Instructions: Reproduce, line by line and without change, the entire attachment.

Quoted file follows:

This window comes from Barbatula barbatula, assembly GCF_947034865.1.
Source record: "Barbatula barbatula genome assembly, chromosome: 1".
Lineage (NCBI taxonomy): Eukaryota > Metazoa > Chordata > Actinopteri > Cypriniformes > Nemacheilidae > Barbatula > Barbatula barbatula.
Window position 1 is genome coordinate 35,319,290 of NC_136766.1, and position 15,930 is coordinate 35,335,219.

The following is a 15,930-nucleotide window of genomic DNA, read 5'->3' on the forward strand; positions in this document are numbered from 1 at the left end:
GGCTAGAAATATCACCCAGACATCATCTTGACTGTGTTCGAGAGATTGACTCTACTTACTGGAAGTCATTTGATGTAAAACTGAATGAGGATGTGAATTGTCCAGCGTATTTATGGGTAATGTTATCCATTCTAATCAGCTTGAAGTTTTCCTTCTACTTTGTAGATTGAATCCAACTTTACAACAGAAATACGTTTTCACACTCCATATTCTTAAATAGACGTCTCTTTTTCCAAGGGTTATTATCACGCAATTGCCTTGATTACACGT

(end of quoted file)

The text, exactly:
This window comes from Barbatula barbatula, assembly GCF_947034865.1.
Source record: "Barbatula barbatula genome assembly, chromosome: 1".
Lineage (NCBI taxonomy): Eukaryota > Metazoa > Chordata > Actinopteri > Cypriniformes > Nemacheilidae > Barbatula > Barbatula barbatula.
Window position 1 is genome coordinate 35,319,290 of NC_136766.1, and position 15,930 is coordinate 35,335,219.

The following is a 15,930-nucleotide window of genomic DNA, read 5'->3' on the forward strand; positions in this document are numbered from 1 at the left end:
GGCTAGAAATATCACCCAGACATCATCTTGACTGTGTTCGAGAGATTGACTCTACTTACTGGAAGTCATTTGATGTAAAACTGAATGAGGATGTGAATTGTCCAGCGTATTTATGGGTAATGTTATCCATTCTAATCAGCTTGAAGTTTTCCTTCTACTTTGTAGATTGAATCCAACTTTACAACAGAAATACGTTTTCACACTCCATATTCTTAAATAGACGTCTCTTTTTCCAAGGGTTATTATCACGCAATTGCCTTGATTACACGT